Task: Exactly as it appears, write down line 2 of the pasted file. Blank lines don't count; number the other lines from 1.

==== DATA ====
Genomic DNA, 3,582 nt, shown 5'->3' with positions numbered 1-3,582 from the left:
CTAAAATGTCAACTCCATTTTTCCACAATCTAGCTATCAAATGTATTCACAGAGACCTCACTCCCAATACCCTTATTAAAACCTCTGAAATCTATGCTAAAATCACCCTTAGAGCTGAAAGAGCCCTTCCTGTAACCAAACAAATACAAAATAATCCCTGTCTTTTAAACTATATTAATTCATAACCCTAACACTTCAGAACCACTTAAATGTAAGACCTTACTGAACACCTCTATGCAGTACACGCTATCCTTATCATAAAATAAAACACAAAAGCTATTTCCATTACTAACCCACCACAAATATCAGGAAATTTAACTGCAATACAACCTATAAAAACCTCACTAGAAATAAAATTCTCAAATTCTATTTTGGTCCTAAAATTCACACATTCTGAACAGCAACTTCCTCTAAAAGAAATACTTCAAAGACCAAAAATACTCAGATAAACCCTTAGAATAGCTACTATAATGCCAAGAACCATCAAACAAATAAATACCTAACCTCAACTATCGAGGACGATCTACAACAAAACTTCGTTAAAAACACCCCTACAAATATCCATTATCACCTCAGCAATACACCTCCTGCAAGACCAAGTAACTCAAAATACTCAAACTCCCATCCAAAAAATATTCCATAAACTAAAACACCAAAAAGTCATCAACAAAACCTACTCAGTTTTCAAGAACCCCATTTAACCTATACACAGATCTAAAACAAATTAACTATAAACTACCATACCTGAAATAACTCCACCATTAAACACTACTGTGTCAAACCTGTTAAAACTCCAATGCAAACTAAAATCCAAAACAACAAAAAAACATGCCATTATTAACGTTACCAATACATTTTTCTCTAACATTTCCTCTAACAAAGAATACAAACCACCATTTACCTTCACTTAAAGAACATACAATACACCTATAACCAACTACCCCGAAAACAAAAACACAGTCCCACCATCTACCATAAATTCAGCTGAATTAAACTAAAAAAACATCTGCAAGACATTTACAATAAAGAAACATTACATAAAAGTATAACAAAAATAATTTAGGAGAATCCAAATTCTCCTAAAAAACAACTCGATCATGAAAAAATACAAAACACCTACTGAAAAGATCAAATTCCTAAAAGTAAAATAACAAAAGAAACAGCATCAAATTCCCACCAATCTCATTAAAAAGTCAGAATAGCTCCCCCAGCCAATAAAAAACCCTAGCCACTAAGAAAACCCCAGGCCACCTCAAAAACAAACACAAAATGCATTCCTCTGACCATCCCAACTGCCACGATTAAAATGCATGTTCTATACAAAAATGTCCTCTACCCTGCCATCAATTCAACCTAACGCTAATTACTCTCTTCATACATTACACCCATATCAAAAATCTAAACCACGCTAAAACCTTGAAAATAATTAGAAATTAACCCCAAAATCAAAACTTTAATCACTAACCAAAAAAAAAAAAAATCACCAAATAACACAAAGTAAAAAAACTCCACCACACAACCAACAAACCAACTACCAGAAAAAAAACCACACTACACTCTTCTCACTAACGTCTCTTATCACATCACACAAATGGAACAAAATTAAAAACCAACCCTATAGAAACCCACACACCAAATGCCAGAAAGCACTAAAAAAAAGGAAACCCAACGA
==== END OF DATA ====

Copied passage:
CTAAAATGTCAACTCCATTTTTCCACAATCTAGCTATCAAATGTATTCACAGAGACCTCACTCCCAATACCCTTATTAAAACCTCTGAAATCTATGCTAAAATCACCCTTAGAGCTGAAAGAGCCCTTCCTGTAACCAAACAAATACAAAATAATCCCTGTCTTTTAAACTATATTAATTCATAACCCTAACACTTCAGAACCACTTAAATGTAAGACCTTACTGAACACCTCTATGCAGTACACGCTATCCTTATCATAAAATAAAACACAAAAGCTATTTCCATTACTAACCCACCACAAATATCAGGAAATTTAACTGCAATACAACCTATAAAAACCTCACTAGAAATAAAATTCTCAAATTCTATTTTGGTCCTAAAATTCACACATTCTGAACAGCAACTTCCTCTAAAAGAAATACTTCAAAGACCAAAAATACTCAGATAAACCCTTAGAATAGCTACTATAATGCCAAGAACCATCAAACAAATAAATACCTAACCTCAACTATCGAGGACGATCTACAACAAAACTTCGTTAAAAACACCCCTACAAATATCCATTATCACCTCAGCAATACACCTCCTGCAAGACCAAGTAACTCAAAATACTCAAACTCCCATCCAAAAAATATTCCATAAACTAAAACACCAAAAAGTCATCAACAAAACCTACTCAGTTTTCAAGAACCCCATTTAACCTATACACAGATCTAAAACAAATTAACTATAAACTACCATACCTGAAATAACTCCACCATTAAACACTACTGTGTCAAACCTGTTAAAACTCCAATGCAAACTAAAATCCAAAACAACAAAAAAACATGCCATTATTAACGTTACCAATACATTTTTCTCTAACATTTCCTCTAACAAAGAATACAAACCACCATTTACCTTCACTTAAAGAACATACAATACACCTATAACCAACTACCCCGAAAACAAAAACACAGTCCCACCATCTACCATAAATTCAGCTGAATTAAACTAAAAAAACATCTGCAAGACATTTACAATAAAGAAACATTACATAAAAGTATAACAAAAATAATTTAGGAGAATCCAAATTCTCCTAAAAAACAACTCGATCATGAAAAAATACAAAACACCTACTGAAAAGATCAAATTCCTAAAAGTAAAATAACAAAAGAAACAGCATCAAATTCCCACCAATCTCATTAAAAAGTCAGAATAGCTCCCCCAGCCAATAAAAAACCCTAGCCACTAAGAAAACCCCAGGCCACCTCAAAAACAAACACAAAATGCATTCCTCTGACCATCCCAACTGCCACGATTAAAATGCATGTTCTATACAAAAATGTCCTCTACCCTGCCATCAATTCAACCTAACGCTAATTACTCTCTTCATACATTACACCCATATCAAAAATCTAAACCACGCTAAAACCTTGAAAATAATTAGAAATTAACCCCAAAATCAAAACTTTAATCACTAACCAAAAAAAAAAAAAATCACCAAATAACACAAAGTAAAAAAACTCCACCACACAACCAACAAACCAACTACCAGAAAAAAAACCACACTACACTCTTCTCACTAACGTCTCTTATCACATCACACAAATGGAACAAAATTAAAAACCAACCCTATAGAAACCCACACACCAAATGCCAGAAAGCACTAAAAAAAAGGAAACCCAACGA